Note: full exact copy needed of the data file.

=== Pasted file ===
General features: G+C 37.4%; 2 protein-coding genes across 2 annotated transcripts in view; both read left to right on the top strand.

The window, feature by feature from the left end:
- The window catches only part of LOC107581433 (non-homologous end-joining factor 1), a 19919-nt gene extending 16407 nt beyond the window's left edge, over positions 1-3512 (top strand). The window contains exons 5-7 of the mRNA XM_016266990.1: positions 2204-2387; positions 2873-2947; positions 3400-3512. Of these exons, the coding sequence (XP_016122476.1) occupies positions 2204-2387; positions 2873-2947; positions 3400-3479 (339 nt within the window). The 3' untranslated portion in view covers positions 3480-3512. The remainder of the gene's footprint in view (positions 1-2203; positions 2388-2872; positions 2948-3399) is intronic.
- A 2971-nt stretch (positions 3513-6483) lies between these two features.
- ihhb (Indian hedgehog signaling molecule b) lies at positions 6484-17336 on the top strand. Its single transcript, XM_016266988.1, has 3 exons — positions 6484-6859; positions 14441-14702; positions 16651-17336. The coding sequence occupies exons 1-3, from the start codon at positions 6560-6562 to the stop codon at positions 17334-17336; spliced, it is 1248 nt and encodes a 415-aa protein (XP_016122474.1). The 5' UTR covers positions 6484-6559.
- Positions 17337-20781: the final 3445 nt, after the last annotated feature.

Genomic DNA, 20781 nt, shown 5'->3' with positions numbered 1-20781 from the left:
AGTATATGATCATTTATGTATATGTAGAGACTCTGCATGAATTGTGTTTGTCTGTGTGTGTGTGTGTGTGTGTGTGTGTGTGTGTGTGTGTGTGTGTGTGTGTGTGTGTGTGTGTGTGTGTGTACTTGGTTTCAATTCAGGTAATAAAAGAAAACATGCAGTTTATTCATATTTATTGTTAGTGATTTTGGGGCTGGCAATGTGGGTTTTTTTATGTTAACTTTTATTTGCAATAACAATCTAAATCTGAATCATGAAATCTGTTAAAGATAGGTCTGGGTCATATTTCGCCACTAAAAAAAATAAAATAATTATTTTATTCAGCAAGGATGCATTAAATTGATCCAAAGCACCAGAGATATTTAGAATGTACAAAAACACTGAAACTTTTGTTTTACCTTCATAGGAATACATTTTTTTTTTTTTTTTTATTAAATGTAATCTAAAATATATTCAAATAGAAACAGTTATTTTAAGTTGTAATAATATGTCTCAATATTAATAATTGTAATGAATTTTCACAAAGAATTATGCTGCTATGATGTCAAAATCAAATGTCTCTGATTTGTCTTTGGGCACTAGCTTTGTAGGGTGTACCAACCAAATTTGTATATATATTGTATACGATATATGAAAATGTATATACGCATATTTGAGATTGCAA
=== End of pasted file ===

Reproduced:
General features: G+C 37.4%; 2 protein-coding genes across 2 annotated transcripts in view; both read left to right on the top strand.

The window, feature by feature from the left end:
- The window catches only part of LOC107581433 (non-homologous end-joining factor 1), a 19919-nt gene extending 16407 nt beyond the window's left edge, over positions 1-3512 (top strand). The window contains exons 5-7 of the mRNA XM_016266990.1: positions 2204-2387; positions 2873-2947; positions 3400-3512. Of these exons, the coding sequence (XP_016122476.1) occupies positions 2204-2387; positions 2873-2947; positions 3400-3479 (339 nt within the window). The 3' untranslated portion in view covers positions 3480-3512. The remainder of the gene's footprint in view (positions 1-2203; positions 2388-2872; positions 2948-3399) is intronic.
- A 2971-nt stretch (positions 3513-6483) lies between these two features.
- ihhb (Indian hedgehog signaling molecule b) lies at positions 6484-17336 on the top strand. Its single transcript, XM_016266988.1, has 3 exons — positions 6484-6859; positions 14441-14702; positions 16651-17336. The coding sequence occupies exons 1-3, from the start codon at positions 6560-6562 to the stop codon at positions 17334-17336; spliced, it is 1248 nt and encodes a 415-aa protein (XP_016122474.1). The 5' UTR covers positions 6484-6559.
- Positions 17337-20781: the final 3445 nt, after the last annotated feature.

Genomic DNA, 20781 nt, shown 5'->3' with positions numbered 1-20781 from the left:
AGTATATGATCATTTATGTATATGTAGAGACTCTGCATGAATTGTGTTTGTCTGTGTGTGTGTGTGTGTGTGTGTGTGTGTGTGTGTGTGTGTGTGTGTGTGTGTGTGTGTGTGTGTGTGTGTACTTGGTTTCAATTCAGGTAATAAAAGAAAACATGCAGTTTATTCATATTTATTGTTAGTGATTTTGGGGCTGGCAATGTGGGTTTTTTTATGTTAACTTTTATTTGCAATAACAATCTAAATCTGAATCATGAAATCTGTTAAAGATAGGTCTGGGTCATATTTCGCCACTAAAAAAAATAAAATAATTATTTTATTCAGCAAGGATGCATTAAATTGATCCAAAGCACCAGAGATATTTAGAATGTACAAAAACACTGAAACTTTTGTTTTACCTTCATAGGAATACATTTTTTTTTTTTTTTTTATTAAATGTAATCTAAAATATATTCAAATAGAAACAGTTATTTTAAGTTGTAATAATATGTCTCAATATTAATAATTGTAATGAATTTTCACAAAGAATTATGCTGCTATGATGTCAAAATCAAATGTCTCTGATTTGTCTTTGGGCACTAGCTTTGTAGGGTGTACCAACCAAATTTGTATATATATTGTATACGATATATGAAAATGTATATACGCATATTTGAGATTGCAA